Technology, Knowledge, Worldviews
- Early Modern Authority
- Feedback Patterns in 19th-Century Ideologies
- The Railroad & Photography
- Competition in the Development of R&D
- Op-Ed: The Internet and Information
- Op-Ed: Photography, Editing, and the Destabilization of Truth
- Op-Ed: The Effects of Technological Immersion
- Op-Ed: Artificial Intelligence Is a New Kind of Technological Beast
- Technology, Empire, War
Technology, Popular Culture, Gender
- Witchcraft in Early Modern Europe
- The Trial of Marion Gage
- Women and Magazines in the Nineteenth Century
- Cold War Propaganda and Television
- Reproductive Repression
- Op-Ed: The Theatre Experience in the Age of Streaming
- Op-Ed: Compulsory Sterilization in Women's Prisons
- Op-Ed: The Future of Meat
- Creating Lives
- The Toolbox of Invention
- A&SC Highlights
OP-ED: The Theater Experience in an Age of Streaming
Why is the cineplex empty? Can it be that direct-to-consumer film and television streaming will mark the end of the theater going experience? To answer this, one must take a look at the history of film, television and the journey of media consumption. Film is a relatively young art form. It began in 1895 when the Lumiere brothers presented a new camera-projector hybrid, that combined the ability to roll film, like Edison’s competing kinescope, and the projection abilities of the popular ‘Magic Lantern’ shows. This revolutionary device was called the ‘cinematograph’. (Read more about this invention under the ‘Toolbox of Invention’ tab) Film was originally conceived as a novelty display. It was presented in festivals around the world, not so much as a storytelling device, but as a form of cheap entertainment comparative to a magician’s act. These first projects were silent and relatively short, as they lasted only a couple of minutes in length. The induction of large scale storytelling was introduced to the medium in the coming year and artists began making longer, more complex films. To draw in a wider audience and elongate the magic of cinema, producers decided to incorporate synchronized sound, including music and dialogue, into film. The 1924 film the Jazz Singer is often cited as the first film with synchronized dialogue. Doing this captured life in a way no other medium could, and families would take trips to the theater to indulge in the experience of living another life vicariously through film.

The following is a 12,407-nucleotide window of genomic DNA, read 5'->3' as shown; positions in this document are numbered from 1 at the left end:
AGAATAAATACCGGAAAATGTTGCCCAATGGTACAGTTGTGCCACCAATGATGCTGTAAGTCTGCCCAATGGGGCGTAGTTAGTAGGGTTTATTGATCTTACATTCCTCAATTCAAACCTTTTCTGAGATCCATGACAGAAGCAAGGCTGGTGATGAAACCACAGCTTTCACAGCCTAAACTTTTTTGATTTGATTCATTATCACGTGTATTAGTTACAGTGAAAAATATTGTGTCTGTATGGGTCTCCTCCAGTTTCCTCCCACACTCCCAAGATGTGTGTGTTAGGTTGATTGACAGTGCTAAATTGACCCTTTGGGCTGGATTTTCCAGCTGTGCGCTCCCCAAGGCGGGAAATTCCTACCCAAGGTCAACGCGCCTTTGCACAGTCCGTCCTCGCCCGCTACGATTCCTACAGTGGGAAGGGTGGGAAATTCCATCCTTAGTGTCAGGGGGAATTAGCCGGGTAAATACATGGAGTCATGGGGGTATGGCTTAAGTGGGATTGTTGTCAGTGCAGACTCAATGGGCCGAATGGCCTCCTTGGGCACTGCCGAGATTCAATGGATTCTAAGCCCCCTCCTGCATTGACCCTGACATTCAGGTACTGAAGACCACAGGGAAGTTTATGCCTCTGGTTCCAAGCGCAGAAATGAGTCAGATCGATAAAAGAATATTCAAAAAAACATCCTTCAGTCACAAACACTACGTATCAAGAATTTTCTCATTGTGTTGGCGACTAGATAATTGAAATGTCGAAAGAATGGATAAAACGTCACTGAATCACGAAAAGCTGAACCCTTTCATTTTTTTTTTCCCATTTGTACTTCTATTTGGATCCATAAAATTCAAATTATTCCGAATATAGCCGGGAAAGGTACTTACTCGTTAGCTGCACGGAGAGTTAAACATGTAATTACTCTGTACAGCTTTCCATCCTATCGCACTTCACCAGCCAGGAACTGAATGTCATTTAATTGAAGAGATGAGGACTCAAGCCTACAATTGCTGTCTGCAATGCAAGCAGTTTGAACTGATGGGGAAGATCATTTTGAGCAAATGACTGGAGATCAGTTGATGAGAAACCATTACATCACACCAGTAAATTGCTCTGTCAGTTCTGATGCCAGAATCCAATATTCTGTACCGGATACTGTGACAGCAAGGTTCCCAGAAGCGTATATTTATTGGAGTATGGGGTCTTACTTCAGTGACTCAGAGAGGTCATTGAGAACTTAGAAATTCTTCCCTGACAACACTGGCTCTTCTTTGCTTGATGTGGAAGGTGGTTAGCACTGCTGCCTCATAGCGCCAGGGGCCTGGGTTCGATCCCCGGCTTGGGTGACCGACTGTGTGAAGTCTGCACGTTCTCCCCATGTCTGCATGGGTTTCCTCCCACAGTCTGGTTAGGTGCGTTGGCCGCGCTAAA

The induction of television into the household proved to be legitimate competition for the film industry. Television was able to stream short stories, documentaries, and public service announcement directly to the living room of the consumer. Film producers were forced to reconsider what makes film stand apart as a medium. Television could already tell stories, so producers thought in terms of making the film bigger, more immersive and more showey. This included widening the aspect ratio of film to create a larger and more immersive experience. Other changes included the introduction of color, 3-d, surround sound and Cinerama. The introduction of VHS, Betamax and Laserdisc further challenged this notion by bringing the spectacle of film, to the household, just like television. To demonstrate the force of VHS, in 1982 a mere six percent of homes had VHS players, but by 1986, roughly a third of households adopted the medium. Film rental shops began to appear around North America, most notable being Blockbuster. All one had to do was drive to the video store and rent a tape, and then the film could be seen all in the comfort and convenience of a house. Of course, at this point it was not anywhere near the same experience. Films would often utilize the ‘pan-and-scan’ technique which cropped a film to fit televisions aspect ratio, the sound was less immersive, and the whole experience was less of an event and more simply entertainment. Still, the media and technology evolved, and the home video experience was balancing convenience, with a more accurate feel of being in a theater. Surround sounds, home theaters, larger televisions and such all helped to mimic the experience in the home. It is also interesting to note that the professional aesthetic of film was being diluted by an onslaught of straight-to-video films and low-budget productions that took advantage of the home video to produce low-caliber films. Home video continued to evolve and grow and VHS was eclipsed by DVD in 1997.